stop multiple sclerosis
Multiple Sclerosis

New Hope in the Fight Against Multiple Sclerosis

Researchers from the University of Maryland Fischell Department of Bioengineering and the University of Maryland School of Medicine report a new way to “turn off” the harmful immune attack that occurs during autoimmune diseases such as multiple sclerosis (MS), while keeping healthy functions of the immune system intact.

A release from the university quotes said BIOE Assistant Professor Christopher Jewell, corresponding author on the report, as saying, “Our lab is combining immunology and nanotechnology to reprogram how the immune system responds to self-cells in the brain that are mistakenly attacked during MS. The finding, conducted in cells and pre-clinical animal models of MS, could lead to new approaches for reversing paralysis in MS, or better therapies for other autoimmune diseases.”

The group’s findings were published September 13th 2016 in the journal Cell Reports. Collaborator Jonathan Bromberg, MD, PhD, a professor of surgery at the University of Maryland School of Medicine said, “The studies show it is possible to treat and cure inflammatory disease with a single dose of therapeutics loaded in biodegradable polymers targeted directly to lymph nodes – the tissues that coordinate immune function in the body.”

In MS, the immune system incorrectly recognizes myelin that insulates and protects nerves fibers in the brain. Immune cells enter the brain and attack, leading to slow loss of motor function and other complications. Current therapies for MS work by decreasing the activity of the immune system; but, they do so in a broadly-suppressive way that often leaves patients vulnerable to infection. There are also no cures for MS, type 1 diabetes, and other autoimmune diseases.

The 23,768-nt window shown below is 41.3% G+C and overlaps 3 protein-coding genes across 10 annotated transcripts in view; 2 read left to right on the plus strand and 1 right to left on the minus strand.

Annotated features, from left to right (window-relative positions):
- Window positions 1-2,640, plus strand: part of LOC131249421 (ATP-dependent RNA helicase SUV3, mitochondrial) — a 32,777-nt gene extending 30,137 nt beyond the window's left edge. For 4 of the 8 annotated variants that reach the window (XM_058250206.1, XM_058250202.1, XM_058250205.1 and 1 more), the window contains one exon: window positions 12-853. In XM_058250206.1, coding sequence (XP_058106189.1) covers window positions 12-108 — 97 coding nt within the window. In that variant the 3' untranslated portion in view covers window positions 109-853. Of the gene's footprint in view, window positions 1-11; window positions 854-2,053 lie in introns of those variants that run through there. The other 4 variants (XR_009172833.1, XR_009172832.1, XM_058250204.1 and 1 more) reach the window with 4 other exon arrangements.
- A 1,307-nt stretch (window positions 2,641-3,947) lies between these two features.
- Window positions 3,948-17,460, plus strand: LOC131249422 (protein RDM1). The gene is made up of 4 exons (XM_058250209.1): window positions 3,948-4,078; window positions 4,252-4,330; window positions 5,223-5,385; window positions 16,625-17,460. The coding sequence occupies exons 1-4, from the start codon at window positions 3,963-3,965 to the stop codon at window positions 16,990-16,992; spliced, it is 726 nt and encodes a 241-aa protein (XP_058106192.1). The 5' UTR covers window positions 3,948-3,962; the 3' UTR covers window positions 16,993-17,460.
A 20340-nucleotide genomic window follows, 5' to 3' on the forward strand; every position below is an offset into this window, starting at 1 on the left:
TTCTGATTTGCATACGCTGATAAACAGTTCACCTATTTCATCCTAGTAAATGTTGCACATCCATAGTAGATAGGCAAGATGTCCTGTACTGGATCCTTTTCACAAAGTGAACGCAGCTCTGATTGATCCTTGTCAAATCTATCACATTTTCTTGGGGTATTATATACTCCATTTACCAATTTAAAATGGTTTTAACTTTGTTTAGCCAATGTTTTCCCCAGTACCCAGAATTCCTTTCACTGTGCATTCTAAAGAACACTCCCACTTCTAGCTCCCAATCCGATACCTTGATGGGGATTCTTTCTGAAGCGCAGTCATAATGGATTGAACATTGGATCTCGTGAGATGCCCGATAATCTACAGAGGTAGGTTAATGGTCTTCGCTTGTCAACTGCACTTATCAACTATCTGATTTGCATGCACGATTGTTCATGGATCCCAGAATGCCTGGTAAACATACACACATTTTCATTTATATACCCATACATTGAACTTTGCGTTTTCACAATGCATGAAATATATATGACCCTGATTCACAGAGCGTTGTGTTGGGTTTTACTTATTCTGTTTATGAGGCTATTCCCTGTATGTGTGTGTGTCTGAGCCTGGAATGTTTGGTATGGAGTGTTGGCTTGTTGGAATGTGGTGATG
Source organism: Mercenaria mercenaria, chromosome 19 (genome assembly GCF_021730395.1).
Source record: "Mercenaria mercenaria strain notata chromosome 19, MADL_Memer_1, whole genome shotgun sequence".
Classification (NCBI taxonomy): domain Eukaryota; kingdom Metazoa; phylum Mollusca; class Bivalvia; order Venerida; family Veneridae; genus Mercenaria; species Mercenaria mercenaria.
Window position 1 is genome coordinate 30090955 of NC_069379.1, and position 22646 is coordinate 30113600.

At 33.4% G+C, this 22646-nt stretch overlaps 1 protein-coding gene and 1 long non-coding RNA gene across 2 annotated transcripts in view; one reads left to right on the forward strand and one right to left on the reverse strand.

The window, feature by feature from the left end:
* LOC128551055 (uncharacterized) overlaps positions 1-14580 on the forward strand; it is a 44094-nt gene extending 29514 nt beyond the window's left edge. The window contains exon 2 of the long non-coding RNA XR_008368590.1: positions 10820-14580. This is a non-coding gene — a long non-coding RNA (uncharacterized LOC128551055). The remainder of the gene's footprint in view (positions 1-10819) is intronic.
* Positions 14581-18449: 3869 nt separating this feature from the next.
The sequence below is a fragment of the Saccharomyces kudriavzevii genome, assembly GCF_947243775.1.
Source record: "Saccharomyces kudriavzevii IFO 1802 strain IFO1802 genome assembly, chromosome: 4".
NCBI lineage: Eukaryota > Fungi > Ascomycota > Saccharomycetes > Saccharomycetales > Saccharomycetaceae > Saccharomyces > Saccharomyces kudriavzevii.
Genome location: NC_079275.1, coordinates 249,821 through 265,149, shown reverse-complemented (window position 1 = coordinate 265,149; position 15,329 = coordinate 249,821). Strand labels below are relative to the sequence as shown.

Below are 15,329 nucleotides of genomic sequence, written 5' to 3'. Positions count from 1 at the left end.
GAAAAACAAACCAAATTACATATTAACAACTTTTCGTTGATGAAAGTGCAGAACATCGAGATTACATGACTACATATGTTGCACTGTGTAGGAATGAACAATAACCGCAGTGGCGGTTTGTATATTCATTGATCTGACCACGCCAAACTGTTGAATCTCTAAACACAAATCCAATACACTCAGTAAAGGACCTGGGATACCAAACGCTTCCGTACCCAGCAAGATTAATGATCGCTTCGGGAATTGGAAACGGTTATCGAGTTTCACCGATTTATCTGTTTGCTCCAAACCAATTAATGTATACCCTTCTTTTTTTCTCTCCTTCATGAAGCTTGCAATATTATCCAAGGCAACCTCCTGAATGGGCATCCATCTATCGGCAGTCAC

“The goal of our work – and that of others in the field – is to expand cells that are both myelin-specific and regulatory in nature,” said Lisa Tostanoski, first author on the paper. “The hope is that these cells can directly suppress inflammation without targeting healthy immune function.”

Jewell’s team is working to reprogram the function of lymph nodes: instead of generating inflammatory cells that attack myelin, the lymph nodes are “instructed” to promote regulatory immune cells that control the attack against myelin. To carry out the “reprogramming,” degradable polymer particles that incorporate regulatory signals are delivered to lymph nodes using a unique intra-lymph node injection technique. Once in thelymph nodes, these particles slowly release immune signals to promote regulatory immune cells that mature and migrate to the central nervous system to suppress the attack against myelin.


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